STHS grad makes Case for extended collegiate career |

STHS grad makes Case for extended collegiate career

It hasn’t been a case of mistaken ability, nor a case of adjusting to competition at the next level.

Freshman Alan Case, a 1998 South Tahoe High grad, hasn’t delayed in stating his collegiate hardwood case for the Moorpark Raiders men’s basketball team. The slashing guard averaged 14.3 points, 4 rebounds and 3 steals per game as the freshman-laden Raiders narrowly missed the 64-team California junior college state tournament with a 12-16 record.

“I’m pretty satisfied with my season. My goal at the beginning of the season was to start and as the season went on my goals got higher,” Case said. “It was a good learning experience. When you come in as a freshman you don’t know what to expect.”

Besides their sub.-500 overall record, the Raiders were 3-5 and fourth in the Western States Conference. Accustomed to winning throughout his prolific middle and high school basketball careers, Case agonized as Moorpark’s season went south.

“Coming from Tahoe, I’m not used to losing. I’ve never been on a losing team. A loss has got to burn for a while or else there’s no reason to play,” Case said.

Case took the defeats harder than his teammates – a quality that endeared him to coach Remy McCarthy.

“He’s fiercely competitive. There were a couple of time out there he wasn’t happy about losing and a player would say, “Coach, you need to talk to Al, he’s really mad.’ We need more guys like that, who will put their life on the line before losing,” McCarthy said.

Case opened the season, performing as if the conference scoring championship was within his touch. But the 6-foot-4 guard dropped from third to ninth in scoring as it became more difficult for him to finish his drives to the basket.

“I started off real hot, but when teams started keying on me, then other players started stepping up and I wasn’t scoring as much as I was earlier,” Case said.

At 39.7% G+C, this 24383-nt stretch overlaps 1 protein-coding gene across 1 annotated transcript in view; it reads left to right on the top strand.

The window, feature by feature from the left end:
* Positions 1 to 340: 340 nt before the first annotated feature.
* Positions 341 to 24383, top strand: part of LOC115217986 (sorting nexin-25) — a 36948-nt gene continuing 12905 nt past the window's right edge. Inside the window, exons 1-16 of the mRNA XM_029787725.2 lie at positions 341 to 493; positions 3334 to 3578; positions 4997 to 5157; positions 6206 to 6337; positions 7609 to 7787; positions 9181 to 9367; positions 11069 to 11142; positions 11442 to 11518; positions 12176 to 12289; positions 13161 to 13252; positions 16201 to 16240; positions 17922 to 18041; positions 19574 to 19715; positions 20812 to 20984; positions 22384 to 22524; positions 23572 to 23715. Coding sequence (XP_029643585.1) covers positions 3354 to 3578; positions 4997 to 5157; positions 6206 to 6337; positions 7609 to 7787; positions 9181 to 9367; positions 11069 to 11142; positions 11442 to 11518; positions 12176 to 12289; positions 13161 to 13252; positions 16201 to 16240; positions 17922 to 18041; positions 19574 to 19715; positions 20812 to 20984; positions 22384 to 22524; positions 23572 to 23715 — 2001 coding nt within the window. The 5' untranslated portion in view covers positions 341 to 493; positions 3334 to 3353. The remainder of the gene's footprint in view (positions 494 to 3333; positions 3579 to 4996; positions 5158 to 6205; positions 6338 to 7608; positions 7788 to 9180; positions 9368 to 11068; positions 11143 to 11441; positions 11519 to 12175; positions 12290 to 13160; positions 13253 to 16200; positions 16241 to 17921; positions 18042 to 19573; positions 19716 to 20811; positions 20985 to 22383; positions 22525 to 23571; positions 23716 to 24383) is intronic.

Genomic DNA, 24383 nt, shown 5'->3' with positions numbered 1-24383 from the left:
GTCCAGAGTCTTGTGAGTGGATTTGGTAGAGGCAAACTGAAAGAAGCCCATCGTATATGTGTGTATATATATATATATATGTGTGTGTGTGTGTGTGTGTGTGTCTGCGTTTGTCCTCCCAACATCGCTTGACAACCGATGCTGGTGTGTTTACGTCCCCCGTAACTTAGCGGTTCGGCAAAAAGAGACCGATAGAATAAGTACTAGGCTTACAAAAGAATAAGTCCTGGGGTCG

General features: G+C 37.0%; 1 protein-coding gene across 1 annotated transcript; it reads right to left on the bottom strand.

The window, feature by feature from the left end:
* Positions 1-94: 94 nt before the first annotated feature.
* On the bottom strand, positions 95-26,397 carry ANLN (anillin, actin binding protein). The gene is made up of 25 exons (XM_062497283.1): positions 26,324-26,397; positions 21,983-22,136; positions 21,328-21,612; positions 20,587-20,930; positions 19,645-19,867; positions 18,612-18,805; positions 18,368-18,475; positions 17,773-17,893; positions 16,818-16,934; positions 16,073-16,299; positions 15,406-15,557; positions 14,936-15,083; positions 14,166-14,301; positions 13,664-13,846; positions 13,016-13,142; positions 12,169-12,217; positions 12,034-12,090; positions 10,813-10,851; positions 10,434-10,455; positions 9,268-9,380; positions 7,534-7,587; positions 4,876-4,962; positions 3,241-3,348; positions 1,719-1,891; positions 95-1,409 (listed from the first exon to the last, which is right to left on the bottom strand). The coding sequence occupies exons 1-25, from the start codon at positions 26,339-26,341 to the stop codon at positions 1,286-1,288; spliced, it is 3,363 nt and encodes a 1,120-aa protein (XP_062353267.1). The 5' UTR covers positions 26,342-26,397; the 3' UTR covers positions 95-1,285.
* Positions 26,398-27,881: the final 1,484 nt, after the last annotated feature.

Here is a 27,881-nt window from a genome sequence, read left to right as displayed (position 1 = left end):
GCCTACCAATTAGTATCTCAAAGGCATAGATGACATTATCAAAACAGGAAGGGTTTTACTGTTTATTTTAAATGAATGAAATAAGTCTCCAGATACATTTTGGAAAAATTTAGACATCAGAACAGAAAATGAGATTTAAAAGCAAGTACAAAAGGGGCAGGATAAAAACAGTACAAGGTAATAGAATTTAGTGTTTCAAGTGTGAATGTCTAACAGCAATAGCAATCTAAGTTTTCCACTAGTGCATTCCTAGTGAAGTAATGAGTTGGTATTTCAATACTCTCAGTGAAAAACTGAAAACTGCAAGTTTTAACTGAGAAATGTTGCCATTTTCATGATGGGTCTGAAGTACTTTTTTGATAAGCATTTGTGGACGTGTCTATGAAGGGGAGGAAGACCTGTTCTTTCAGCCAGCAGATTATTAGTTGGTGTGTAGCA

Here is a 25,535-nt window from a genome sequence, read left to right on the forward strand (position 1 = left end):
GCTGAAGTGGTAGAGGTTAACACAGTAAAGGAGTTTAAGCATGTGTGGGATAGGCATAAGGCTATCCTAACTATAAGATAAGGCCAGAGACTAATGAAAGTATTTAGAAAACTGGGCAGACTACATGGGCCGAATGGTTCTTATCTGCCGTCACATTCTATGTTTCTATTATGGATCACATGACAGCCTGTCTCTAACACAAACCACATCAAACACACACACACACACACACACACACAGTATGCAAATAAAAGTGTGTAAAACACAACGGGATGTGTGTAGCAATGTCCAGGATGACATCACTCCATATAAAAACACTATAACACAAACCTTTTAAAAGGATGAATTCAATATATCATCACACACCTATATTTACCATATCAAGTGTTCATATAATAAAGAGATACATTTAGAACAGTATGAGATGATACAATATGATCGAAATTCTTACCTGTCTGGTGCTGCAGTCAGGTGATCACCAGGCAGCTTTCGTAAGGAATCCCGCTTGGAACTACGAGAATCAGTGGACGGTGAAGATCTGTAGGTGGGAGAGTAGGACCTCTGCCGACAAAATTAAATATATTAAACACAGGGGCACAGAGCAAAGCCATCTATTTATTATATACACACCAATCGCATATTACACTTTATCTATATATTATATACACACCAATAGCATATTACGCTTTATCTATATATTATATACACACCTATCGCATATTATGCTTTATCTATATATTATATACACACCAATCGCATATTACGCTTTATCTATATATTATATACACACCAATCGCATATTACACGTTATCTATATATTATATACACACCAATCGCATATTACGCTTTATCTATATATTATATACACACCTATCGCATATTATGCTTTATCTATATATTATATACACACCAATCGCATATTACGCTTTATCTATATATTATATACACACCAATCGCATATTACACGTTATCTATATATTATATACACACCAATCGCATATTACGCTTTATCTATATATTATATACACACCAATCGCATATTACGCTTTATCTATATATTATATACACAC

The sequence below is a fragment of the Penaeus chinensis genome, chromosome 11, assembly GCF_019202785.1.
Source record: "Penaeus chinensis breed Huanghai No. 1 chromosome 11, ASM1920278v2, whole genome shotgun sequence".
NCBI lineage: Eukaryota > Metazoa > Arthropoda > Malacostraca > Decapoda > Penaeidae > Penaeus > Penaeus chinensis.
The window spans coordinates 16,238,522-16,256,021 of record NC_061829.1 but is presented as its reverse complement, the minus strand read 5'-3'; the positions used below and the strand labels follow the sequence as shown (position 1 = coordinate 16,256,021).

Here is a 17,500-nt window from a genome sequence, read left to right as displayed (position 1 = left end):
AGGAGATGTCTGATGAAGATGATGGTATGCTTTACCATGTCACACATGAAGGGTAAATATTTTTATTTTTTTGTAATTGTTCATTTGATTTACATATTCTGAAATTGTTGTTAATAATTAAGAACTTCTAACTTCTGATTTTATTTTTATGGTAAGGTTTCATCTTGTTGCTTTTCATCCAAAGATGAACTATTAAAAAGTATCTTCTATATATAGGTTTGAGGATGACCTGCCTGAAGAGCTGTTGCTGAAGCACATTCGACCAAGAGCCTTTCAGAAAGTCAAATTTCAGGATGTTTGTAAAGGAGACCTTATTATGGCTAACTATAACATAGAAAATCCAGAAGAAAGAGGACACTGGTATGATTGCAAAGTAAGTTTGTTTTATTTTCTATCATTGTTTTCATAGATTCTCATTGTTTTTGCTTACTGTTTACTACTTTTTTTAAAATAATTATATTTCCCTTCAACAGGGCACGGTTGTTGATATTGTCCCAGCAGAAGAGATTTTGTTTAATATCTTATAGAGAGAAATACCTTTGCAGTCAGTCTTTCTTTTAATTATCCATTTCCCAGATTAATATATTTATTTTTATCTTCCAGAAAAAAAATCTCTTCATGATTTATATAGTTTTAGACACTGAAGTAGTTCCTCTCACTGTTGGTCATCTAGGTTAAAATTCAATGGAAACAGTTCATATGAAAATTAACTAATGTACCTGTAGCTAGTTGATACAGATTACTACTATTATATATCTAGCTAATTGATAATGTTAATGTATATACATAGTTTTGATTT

McCarthy, however, believes Case can consistently produce big numbers with a commitment to the weight room.

“Al is a complete player and we’ve been real happy with him, but the thing he needs to concentrate on is getting stronger. The shots that he was finishing inside earlier in the season weren’t going in toward the end. With a stronger upper body he’ll be able to score when he’s getting bumped,” McCarthy said.

While the physical play inside the box frustrated Case at times, the 1997-98 Northern Nevada League MVP wasn’t caught off guard by the quickness of opposing guards.

“It was pretty challenging playing against those guys, but at Tahoe you learn to play defense, anyway, so it wasn’t an adjustment to learn how to play defense,” Case said.

But Case never got accustomed to the sparse attendance, which ranged from 50 to 100 spectators.

“Nobody came to our games. You had to get self-motivated instead of the crowd working you up,” Case said.

His season highlights included a 34-point barrage against Victor Valley and a game-tying 3-pointer with 10 seconds remaining against Hancock.

Moorpark’s only second-year player was a reserve, so the Raiders are naturally excited about next season.

“We’re looking good for next year. Now that we’ve all played a year I’m sure we’ll be a better team and hopefully we’ll be able to contend for the league championship next year,” Case said.

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